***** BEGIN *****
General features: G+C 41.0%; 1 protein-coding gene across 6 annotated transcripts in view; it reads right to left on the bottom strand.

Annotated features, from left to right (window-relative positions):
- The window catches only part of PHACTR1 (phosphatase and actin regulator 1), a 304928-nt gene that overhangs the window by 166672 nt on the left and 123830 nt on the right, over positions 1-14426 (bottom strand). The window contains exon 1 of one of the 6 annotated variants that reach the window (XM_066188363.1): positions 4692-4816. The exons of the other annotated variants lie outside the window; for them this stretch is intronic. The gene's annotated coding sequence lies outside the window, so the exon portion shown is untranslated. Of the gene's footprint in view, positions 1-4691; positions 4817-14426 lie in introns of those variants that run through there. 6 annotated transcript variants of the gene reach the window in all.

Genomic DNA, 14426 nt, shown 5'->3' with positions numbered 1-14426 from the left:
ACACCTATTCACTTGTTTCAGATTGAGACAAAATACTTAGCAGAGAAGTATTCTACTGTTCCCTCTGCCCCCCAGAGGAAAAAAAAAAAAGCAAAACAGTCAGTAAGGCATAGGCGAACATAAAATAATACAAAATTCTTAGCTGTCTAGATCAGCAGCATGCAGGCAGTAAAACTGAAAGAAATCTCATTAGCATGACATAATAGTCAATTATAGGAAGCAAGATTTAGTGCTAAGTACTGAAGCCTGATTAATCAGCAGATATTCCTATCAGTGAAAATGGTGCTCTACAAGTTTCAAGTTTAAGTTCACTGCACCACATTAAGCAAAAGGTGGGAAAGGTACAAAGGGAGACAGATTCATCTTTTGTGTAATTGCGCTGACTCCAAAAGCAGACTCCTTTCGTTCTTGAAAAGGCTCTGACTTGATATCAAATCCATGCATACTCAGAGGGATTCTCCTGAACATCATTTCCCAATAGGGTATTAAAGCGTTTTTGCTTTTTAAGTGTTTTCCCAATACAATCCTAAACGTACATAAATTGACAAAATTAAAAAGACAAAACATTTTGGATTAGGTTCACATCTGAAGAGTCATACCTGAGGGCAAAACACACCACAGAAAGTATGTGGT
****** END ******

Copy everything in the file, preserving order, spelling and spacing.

General features: G+C 41.0%; 1 protein-coding gene across 6 annotated transcripts in view; it reads right to left on the bottom strand.

Annotated features, from left to right (window-relative positions):
- The window catches only part of PHACTR1 (phosphatase and actin regulator 1), a 304928-nt gene that overhangs the window by 166672 nt on the left and 123830 nt on the right, over positions 1-14426 (bottom strand). The window contains exon 1 of one of the 6 annotated variants that reach the window (XM_066188363.1): positions 4692-4816. The exons of the other annotated variants lie outside the window; for them this stretch is intronic. The gene's annotated coding sequence lies outside the window, so the exon portion shown is untranslated. Of the gene's footprint in view, positions 1-4691; positions 4817-14426 lie in introns of those variants that run through there. 6 annotated transcript variants of the gene reach the window in all.

Genomic DNA, 14426 nt, shown 5'->3' with positions numbered 1-14426 from the left:
ACACCTATTCACTTGTTTCAGATTGAGACAAAATACTTAGCAGAGAAGTATTCTACTGTTCCCTCTGCCCCCCAGAGGAAAAAAAAAAAAGCAAAACAGTCAGTAAGGCATAGGCGAACATAAAATAATACAAAATTCTTAGCTGTCTAGATCAGCAGCATGCAGGCAGTAAAACTGAAAGAAATCTCATTAGCATGACATAATAGTCAATTATAGGAAGCAAGATTTAGTGCTAAGTACTGAAGCCTGATTAATCAGCAGATATTCCTATCAGTGAAAATGGTGCTCTACAAGTTTCAAGTTTAAGTTCACTGCACCACATTAAGCAAAAGGTGGGAAAGGTACAAAGGGAGACAGATTCATCTTTTGTGTAATTGCGCTGACTCCAAAAGCAGACTCCTTTCGTTCTTGAAAAGGCTCTGACTTGATATCAAATCCATGCATACTCAGAGGGATTCTCCTGAACATCATTTCCCAATAGGGTATTAAAGCGTTTTTGCTTTTTAAGTGTTTTCCCAATACAATCCTAAACGTACATAAATTGACAAAATTAAAAAGACAAAACATTTTGGATTAGGTTCACATCTGAAGAGTCATACCTGAGGGCAAAACACACCACAGAAAGTATGTGGT